Question:I am married with 2 children. My mother, father, sisters, and brothers create a lot of stress and conflict in my life. They do not follow the ways of the Lord. They consider me a hypocrite because I don't bail them out of their problems all of the time. There is so much pain that I feel because of them. Now I decided to separate myself from them totally. Am I wrong to distance myself from people who cause me on-going pain? I was raised by my Aunt most of my childhood.
What a difficult situation. It's clear that your heart's desire is to do whatever will be right and healthy for all those involved, as well as to honor the Lord.
The truth is, I can't answer your question for you. Only you can determine the best way to continue in relationship with your family members. But here are some thoughts to consider, since there's quite a spectrum of involvement found between "bailing them out of their problems all the time" and total separation.
1. Seek your husband's counsel, partnership, and support in whatever you decide is God's best in this situation for this time. Know that what God desires right now could change down the road, as well.
2. Consider the true nature of love and kindness. Bailing someone out of their poor decisions is, in fact, not kind at all. It prevents them from learning and growing; it also implies that you lack confidence in them to be able to figure out mature solutions. Your family members certainly may not see things that way, so even though it's important that you honestly tell them what you CAN'T do for them, be sure to offer to them what you CAN do. For example, "I can't pay your rent for you, but I'd love to have you over for dinner this week."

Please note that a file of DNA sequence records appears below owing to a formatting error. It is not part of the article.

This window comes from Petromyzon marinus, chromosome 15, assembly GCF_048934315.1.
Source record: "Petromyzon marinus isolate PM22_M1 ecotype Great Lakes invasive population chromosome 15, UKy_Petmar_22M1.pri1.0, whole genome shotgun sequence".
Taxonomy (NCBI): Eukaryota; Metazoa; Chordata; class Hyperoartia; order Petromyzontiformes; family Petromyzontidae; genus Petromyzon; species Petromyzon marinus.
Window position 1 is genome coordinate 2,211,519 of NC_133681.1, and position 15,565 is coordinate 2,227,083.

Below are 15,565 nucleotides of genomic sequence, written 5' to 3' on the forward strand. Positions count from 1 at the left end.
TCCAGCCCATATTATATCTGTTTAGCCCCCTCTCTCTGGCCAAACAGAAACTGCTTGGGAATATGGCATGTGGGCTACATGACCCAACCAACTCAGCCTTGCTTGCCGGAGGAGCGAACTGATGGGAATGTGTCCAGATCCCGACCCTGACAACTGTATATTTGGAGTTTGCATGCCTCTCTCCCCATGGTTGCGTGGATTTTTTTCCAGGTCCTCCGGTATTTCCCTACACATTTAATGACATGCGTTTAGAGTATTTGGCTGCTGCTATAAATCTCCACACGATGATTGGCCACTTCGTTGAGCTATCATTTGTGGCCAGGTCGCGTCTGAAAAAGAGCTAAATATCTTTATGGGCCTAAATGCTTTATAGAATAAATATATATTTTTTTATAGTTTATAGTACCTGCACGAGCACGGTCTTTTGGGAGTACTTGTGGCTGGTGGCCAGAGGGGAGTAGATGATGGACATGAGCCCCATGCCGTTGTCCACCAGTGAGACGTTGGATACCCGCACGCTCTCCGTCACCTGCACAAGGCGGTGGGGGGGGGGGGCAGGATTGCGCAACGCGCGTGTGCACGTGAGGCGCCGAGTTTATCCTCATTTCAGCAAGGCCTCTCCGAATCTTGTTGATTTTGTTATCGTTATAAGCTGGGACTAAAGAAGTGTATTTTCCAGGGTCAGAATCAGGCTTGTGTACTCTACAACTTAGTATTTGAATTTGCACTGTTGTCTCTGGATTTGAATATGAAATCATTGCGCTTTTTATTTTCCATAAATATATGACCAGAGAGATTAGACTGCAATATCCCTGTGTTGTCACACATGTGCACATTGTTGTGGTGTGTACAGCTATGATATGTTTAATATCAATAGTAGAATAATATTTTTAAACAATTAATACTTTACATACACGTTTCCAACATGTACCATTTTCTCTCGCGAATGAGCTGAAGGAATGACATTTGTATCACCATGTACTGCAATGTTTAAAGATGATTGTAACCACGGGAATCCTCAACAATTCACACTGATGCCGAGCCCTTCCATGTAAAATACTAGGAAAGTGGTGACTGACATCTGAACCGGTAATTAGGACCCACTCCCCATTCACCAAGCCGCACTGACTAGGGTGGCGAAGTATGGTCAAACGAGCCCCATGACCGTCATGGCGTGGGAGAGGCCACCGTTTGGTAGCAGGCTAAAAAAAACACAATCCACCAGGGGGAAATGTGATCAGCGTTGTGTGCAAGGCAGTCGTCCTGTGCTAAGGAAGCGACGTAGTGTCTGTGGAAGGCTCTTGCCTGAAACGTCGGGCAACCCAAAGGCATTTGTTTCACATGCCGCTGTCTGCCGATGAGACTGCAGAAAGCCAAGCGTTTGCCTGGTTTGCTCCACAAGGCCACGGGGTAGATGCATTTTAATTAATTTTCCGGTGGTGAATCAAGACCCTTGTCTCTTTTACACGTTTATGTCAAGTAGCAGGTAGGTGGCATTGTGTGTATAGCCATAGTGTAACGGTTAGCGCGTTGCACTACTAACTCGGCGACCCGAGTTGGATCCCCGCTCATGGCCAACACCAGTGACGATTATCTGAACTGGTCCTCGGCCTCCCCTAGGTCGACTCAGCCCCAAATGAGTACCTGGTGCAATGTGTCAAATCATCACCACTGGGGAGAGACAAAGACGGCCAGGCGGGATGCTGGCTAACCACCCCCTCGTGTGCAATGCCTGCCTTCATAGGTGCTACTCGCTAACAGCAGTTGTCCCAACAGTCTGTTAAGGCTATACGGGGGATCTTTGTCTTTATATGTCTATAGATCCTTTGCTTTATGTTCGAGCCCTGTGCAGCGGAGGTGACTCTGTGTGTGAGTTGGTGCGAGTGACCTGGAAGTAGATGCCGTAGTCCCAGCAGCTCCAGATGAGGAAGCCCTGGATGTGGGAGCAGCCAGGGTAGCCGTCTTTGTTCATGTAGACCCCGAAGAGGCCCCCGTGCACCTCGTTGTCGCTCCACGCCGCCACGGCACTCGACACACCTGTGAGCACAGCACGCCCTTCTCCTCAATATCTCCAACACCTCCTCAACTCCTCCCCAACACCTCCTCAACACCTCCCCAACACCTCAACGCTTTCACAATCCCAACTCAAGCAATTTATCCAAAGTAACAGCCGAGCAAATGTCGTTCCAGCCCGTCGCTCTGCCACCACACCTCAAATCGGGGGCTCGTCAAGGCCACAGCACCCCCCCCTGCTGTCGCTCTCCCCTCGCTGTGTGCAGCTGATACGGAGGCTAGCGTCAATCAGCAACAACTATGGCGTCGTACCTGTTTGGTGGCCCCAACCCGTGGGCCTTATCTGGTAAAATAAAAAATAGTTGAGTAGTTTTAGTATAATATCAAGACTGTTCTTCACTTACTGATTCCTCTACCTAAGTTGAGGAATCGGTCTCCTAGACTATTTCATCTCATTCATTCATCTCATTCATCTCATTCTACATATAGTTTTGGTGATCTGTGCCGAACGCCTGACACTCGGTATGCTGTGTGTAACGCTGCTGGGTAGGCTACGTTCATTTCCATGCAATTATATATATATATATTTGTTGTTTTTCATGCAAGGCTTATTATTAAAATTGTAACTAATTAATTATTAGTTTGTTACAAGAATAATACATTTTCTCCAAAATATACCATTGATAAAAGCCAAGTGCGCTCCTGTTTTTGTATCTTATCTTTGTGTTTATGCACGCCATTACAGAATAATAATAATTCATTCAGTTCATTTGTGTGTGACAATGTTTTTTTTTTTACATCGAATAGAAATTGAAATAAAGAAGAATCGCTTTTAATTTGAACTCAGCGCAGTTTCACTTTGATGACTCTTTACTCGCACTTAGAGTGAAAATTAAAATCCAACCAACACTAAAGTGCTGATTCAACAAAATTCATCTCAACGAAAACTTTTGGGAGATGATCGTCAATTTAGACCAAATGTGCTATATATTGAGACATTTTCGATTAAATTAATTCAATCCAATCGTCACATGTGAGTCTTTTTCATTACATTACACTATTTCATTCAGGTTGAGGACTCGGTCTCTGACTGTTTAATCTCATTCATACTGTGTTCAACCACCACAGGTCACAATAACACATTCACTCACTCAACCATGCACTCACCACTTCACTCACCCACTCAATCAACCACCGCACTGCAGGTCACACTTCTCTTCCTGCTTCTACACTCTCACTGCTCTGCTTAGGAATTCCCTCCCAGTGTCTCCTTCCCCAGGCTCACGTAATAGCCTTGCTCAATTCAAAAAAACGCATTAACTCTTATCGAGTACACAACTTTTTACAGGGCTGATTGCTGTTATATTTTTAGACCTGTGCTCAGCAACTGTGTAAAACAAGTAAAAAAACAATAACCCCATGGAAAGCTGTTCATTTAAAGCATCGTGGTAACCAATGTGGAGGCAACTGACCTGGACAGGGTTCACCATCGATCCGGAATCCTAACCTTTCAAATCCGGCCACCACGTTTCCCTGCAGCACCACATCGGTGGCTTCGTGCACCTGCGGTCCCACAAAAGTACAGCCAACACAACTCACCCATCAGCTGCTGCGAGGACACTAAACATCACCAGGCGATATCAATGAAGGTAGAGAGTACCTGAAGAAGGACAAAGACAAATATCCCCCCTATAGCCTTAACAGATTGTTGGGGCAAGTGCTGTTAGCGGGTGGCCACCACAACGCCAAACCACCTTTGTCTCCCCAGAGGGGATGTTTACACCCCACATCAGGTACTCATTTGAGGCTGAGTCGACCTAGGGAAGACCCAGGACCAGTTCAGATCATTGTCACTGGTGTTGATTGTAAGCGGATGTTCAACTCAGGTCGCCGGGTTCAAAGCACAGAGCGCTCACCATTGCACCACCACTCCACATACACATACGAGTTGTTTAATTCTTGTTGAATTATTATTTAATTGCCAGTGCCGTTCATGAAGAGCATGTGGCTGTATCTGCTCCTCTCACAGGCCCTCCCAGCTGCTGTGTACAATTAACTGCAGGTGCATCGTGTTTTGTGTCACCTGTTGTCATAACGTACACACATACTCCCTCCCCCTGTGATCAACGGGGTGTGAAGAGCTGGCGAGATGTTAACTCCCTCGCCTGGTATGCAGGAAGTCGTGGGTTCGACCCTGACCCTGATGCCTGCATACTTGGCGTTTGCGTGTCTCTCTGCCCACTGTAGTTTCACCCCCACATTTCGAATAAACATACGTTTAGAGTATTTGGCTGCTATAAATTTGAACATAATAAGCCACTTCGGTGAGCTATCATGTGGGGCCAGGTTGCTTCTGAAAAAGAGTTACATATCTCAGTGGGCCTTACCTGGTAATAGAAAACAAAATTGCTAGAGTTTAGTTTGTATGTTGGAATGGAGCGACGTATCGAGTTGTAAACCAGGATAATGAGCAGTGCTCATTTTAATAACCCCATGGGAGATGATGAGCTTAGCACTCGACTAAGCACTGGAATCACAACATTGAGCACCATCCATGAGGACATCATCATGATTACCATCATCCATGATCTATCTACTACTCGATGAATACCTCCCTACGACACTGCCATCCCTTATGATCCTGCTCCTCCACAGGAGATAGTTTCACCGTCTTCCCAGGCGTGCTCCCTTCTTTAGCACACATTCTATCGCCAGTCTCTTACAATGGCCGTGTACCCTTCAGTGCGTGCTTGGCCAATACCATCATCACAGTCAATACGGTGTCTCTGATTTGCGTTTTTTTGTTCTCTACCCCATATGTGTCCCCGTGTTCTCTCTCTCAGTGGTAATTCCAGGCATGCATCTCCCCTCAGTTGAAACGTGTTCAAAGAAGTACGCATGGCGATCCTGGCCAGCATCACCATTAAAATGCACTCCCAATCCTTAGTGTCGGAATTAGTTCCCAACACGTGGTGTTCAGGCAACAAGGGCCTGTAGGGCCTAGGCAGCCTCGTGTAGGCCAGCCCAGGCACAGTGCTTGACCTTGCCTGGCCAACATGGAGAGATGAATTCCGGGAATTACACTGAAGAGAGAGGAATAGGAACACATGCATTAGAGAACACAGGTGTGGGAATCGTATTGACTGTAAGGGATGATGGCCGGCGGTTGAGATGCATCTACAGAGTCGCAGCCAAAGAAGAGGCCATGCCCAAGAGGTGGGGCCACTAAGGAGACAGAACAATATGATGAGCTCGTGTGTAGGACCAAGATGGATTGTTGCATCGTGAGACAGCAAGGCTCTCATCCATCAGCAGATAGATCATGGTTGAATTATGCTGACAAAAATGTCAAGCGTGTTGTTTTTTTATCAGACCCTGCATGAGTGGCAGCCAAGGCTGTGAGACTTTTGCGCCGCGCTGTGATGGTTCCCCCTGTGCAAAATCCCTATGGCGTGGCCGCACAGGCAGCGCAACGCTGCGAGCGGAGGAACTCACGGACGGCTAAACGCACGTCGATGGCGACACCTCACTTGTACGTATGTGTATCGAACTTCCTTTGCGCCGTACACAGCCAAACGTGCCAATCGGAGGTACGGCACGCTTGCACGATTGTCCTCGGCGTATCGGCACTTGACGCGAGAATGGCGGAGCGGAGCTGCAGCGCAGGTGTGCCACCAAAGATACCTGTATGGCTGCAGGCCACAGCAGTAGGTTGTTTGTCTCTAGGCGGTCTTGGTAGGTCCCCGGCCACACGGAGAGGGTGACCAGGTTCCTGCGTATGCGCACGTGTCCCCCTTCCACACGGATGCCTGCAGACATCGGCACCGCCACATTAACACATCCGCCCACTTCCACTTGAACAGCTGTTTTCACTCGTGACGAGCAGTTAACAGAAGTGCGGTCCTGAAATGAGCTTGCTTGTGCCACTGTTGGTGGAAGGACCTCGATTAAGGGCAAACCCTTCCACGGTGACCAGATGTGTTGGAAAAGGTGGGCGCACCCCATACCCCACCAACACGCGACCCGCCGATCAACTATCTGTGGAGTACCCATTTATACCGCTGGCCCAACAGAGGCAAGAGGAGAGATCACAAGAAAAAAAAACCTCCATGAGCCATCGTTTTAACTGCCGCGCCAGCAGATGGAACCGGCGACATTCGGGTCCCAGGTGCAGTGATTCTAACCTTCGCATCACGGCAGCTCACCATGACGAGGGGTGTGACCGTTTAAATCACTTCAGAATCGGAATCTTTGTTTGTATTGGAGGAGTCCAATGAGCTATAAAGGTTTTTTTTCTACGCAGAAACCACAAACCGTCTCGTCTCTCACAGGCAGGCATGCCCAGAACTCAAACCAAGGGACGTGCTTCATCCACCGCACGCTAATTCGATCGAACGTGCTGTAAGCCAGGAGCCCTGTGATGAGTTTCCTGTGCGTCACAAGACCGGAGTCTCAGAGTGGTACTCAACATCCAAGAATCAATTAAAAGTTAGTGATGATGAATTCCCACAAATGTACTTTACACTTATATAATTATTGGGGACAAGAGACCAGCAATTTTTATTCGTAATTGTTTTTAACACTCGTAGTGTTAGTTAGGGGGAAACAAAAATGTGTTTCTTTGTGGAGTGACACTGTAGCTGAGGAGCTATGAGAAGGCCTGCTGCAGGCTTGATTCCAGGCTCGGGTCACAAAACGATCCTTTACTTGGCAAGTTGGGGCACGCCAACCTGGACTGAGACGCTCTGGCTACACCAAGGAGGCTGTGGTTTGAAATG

3. Consider an overall effort to start over. We serve a God of hope, and it's in hope that we extend ourselves to others who've wounded us. Perhaps these relationships need you to make the effort to offer forgiveness and reconciliation. Be specific with each family member about the pain you have received as well as have inflicted. Ask for forgiveness, offer your forgiveness and then go on. Now the responsibility lies with each of them and that is something you cannot control. They may choose to move forward with you or not. But, you have done what is right in the eyes of God.
4. Consider limited involvement with them in ways you yourself proactively initiate, feel comfortable with, and can have some control over. This could be called "The Little Way" and comes from a story of two nuns who lived together in a communal setting. The older nun greatly disliked the younger nun and life was miserable for them both. However, the older nun decided to practice what she called "The Little Way" which involved doing small acts of kindness toward the younger nun. Over the course of time, these acts of kindness became like second nature and the relationship improved. When the older nun passed away, the younger nun referred to her as her best friend. Was it because they had a natural affinity toward each other? No. It was because of a choice the older nun made to do intentional acts of kindness toward the one she disliked so much. Psychologists refer to this as 'action comes before feeling.' When we act kindly or lovingly toward someone in a deliberate attempt to improve the relationship, the feeling will eventually follow.
5. Reaffirm with the Lord Jesus that HE is your source of joy, satisfaction, peace, confidence, delight, and well-being. What your family members do to you is of little importance compared to the God of the Universe, who loves you.
God bless you as you seek to do what is right, healthy, and most honoring to Him.